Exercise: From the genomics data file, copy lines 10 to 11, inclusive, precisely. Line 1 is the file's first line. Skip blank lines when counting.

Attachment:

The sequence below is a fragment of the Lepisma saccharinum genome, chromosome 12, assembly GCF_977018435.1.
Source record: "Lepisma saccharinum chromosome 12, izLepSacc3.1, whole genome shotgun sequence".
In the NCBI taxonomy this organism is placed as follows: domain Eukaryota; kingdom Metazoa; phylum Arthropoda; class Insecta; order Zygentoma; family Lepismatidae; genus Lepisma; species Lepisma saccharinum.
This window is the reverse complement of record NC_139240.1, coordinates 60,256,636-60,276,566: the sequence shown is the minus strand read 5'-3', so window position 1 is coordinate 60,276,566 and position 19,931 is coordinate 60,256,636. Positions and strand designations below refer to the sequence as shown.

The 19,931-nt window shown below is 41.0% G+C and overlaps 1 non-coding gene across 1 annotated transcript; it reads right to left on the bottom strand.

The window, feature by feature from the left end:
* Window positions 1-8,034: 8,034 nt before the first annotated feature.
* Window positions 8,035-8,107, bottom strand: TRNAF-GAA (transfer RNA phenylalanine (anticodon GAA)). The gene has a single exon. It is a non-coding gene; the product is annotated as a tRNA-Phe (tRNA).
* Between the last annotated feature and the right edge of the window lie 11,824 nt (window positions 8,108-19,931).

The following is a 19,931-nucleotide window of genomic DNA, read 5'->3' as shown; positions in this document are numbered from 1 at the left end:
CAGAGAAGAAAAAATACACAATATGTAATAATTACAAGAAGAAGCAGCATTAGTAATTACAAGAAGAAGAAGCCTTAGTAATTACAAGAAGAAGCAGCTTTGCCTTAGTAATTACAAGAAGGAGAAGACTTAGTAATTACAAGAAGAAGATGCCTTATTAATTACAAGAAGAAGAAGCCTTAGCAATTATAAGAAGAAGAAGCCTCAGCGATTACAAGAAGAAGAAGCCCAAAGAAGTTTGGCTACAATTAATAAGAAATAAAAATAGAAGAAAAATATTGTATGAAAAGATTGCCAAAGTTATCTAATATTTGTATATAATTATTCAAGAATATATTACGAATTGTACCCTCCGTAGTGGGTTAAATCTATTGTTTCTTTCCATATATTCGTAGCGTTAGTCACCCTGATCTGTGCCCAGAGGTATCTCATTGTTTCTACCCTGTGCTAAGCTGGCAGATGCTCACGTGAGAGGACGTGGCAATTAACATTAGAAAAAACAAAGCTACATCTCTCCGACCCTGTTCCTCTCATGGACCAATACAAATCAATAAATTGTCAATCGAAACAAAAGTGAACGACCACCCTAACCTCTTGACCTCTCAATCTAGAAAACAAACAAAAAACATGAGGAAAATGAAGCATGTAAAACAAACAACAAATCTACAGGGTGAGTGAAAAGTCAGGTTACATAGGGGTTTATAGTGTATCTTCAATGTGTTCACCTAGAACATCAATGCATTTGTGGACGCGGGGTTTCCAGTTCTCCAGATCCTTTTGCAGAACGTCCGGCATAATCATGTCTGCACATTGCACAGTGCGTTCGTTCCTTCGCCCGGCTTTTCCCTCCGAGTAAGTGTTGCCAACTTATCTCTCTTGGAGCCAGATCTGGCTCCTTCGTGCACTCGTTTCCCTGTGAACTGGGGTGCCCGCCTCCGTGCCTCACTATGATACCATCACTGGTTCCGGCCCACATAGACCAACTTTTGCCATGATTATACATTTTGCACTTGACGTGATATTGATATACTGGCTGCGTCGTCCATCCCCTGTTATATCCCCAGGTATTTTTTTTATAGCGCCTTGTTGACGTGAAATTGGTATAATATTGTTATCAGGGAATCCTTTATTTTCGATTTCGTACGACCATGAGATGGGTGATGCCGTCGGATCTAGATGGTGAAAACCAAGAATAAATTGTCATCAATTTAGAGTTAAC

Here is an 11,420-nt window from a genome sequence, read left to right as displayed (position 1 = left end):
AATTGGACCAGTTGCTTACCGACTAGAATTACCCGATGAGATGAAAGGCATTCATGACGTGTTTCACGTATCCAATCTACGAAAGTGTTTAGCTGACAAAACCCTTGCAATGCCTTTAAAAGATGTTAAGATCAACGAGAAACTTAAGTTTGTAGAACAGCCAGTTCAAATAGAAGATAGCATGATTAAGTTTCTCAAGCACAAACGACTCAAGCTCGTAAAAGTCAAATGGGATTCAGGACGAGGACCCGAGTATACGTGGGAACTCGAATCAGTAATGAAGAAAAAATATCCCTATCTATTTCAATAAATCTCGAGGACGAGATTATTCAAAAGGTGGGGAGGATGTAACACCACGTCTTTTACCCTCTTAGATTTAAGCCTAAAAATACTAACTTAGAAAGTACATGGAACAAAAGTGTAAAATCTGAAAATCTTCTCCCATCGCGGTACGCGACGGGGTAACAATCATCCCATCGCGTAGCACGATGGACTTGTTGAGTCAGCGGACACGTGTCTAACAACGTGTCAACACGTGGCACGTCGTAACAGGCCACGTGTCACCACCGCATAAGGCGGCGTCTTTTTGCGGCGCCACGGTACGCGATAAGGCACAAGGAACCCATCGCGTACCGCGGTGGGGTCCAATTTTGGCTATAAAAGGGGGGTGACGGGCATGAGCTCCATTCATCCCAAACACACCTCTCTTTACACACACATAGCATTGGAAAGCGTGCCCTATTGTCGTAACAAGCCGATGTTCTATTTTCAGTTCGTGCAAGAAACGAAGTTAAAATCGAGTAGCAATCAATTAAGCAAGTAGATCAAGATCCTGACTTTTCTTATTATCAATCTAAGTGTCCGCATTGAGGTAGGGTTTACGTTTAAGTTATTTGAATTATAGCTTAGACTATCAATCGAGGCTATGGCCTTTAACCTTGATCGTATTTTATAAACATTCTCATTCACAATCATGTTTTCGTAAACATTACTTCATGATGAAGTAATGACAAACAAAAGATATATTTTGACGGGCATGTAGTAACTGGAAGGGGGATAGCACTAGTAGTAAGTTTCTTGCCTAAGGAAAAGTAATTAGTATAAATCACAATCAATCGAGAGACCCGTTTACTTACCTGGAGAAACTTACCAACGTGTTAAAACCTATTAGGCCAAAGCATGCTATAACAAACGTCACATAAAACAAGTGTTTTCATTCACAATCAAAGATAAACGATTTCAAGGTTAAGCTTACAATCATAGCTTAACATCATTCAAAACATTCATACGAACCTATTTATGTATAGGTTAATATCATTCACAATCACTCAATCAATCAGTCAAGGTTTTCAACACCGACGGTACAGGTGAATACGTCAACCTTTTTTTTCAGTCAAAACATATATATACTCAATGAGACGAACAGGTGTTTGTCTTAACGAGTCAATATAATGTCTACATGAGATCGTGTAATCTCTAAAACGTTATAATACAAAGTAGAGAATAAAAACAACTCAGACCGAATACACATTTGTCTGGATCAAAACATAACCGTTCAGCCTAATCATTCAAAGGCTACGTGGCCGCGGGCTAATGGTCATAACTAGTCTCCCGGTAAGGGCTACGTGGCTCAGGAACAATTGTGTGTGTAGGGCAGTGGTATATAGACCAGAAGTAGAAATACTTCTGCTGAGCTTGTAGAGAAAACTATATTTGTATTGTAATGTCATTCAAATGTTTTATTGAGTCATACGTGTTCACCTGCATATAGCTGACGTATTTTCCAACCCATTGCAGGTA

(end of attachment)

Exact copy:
The following is a 19,931-nucleotide window of genomic DNA, read 5'->3' as shown; positions in this document are numbered from 1 at the left end:
CAGAGAAGAAAAAATACACAATATGTAATAATTACAAGAAGAAGCAGCATTAGTAATTACAAGAAGAAGAAGCCTTAGTAATTACAAGAAGAAGCAGCTTTGCCTTAGTAATTACAAGAAGGAGAAGACTTAGTAATTACAAGAAGAAGATGCCTTATTAATTACAAGAAGAAGAAGCCTTAGCAATTATAAGAAGAAGAAGCCTCAGCGATTACAAGAAGAAGAAGCCCAAAGAAGTTTGGCTACAATTAATAAGAAATAAAAATAGAAGAAAAATATTGTATGAAAAGATTGCCAAAGTTATCTAATATTTGTATATAATTATTCAAGAATATATTACGAATTGTACCCTCCGTAGTGGGTTAAATCTATTGTTTCTTTCCATATATTCGTAGCGTTAGTCACCCTGATCTGTGCCCAGAGGTATCTCATTGTTTCTACCCTGTGCTAAGCTGGCAGATGCTCACGTGAGAGGACGTGGCAATTAACATTAGAAAAAACAAAGCTACATCTCTCCGACCCTGTTCCTCTCATGGACCAATACAAATCAATAAATTGTCAATCGAAACAAAAGTGAACGACCACCCTAACCTCTTGACCTCTCAATCTAGAAAACAAACAAAAAACATGAGGAAAATGAAGCATGTAAAACAAACAACAAATCTACAGGGTGAGTGAAAAGTCAGGTTACATAGGGGTTTATAGTGTATCTTCAATGTGTTCACCTAGAACATCAATGCATTTGTGGACGCGGGGTTTCCAGTTCTCCAGATCCTTTTGCAGAACGTCCGGCATAATCATGTCTGCACATTGCACAGTGCGTTCGTTCCTTCGCCCGGCTTTTCCCTCCGAGTAAGTGTTGCCAACTTATCTCTCTTGGAGCCAGATCTGGCTCCTTCGTGCACTCGTTTCCCTGTGAACTGGGGTGCCCGCCTCCGTGCCTCACTATGATACCATCACTGGTTCCGGCCCACATAGACCAACTTTTGCCATGATTATACATTTTGCACTTGACGTGATATTGATATACTGGCTGCGTCGTCCATCCCCTGTTATATCCCCAGGTATTTTTTTTATAGCGCCTTGTTGACGTGAAATTGGTATAATATTGTTATCAGGGAATCCTTTATTTTCGATTTCGTACGACCATGAGATGGGTGATGCCGTCGGATCTAGATGGTGAAAACCAAGAATAAATTGTCATCAATTTAGAGTTAAC